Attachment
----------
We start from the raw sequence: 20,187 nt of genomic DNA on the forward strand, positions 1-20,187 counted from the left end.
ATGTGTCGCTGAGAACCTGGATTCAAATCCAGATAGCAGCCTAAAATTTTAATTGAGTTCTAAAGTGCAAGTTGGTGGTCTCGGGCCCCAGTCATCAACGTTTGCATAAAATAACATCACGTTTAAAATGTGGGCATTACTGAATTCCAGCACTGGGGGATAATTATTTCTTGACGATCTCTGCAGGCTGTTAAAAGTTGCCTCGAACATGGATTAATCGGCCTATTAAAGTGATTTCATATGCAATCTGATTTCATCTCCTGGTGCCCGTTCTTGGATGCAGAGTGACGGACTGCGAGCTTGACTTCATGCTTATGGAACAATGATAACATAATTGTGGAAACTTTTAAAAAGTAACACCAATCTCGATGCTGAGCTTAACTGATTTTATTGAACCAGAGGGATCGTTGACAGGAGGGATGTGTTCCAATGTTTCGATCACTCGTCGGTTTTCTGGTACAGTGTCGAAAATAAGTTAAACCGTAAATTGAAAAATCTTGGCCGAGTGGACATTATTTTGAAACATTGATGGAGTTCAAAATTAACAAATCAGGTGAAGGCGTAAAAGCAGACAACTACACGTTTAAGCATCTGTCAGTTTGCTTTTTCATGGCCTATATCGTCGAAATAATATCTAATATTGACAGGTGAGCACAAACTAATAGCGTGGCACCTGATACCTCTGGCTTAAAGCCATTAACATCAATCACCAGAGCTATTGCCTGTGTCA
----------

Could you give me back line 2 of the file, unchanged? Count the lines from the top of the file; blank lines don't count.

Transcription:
ATGTGTCGCTGAGAACCTGGATTCAAATCCAGATAGCAGCCTAAAATTTTAATTGAGTTCTAAAGTGCAAGTTGGTGGTCTCGGGCCCCAGTCATCAACGTTTGCATAAAATAACATCACGTTTAAAATGTGGGCATTACTGAATTCCAGCACTGGGGGATAATTATTTCTTGACGATCTCTGCAGGCTGTTAAAAGTTGCCTCGAACATGGATTAATCGGCCTATTAAAGTGATTTCATATGCAATCTGATTTCATCTCCTGGTGCCCGTTCTTGGATGCAGAGTGACGGACTGCGAGCTTGACTTCATGCTTATGGAACAATGATAACATAATTGTGGAAACTTTTAAAAAGTAACACCAATCTCGATGCTGAGCTTAACTGATTTTATTGAACCAGAGGGATCGTTGACAGGAGGGATGTGTTCCAATGTTTCGATCACTCGTCGGTTTTCTGGTACAGTGTCGAAAATAAGTTAAACCGTAAATTGAAAAATCTTGGCCGAGTGGACATTATTTTGAAACATTGATGGAGTTCAAAATTAACAAATCAGGTGAAGGCGTAAAAGCAGACAACTACACGTTTAAGCATCTGTCAGTTTGCTTTTTCATGGCCTATATCGTCGAAATAATATCTAATATTGACAGGTGAGCACAAACTAATAGCGTGGCACCTGATACCTCTGGCTTAAAGCCATTAACATCAATCACCAGAGCTATTGCCTGTGTCA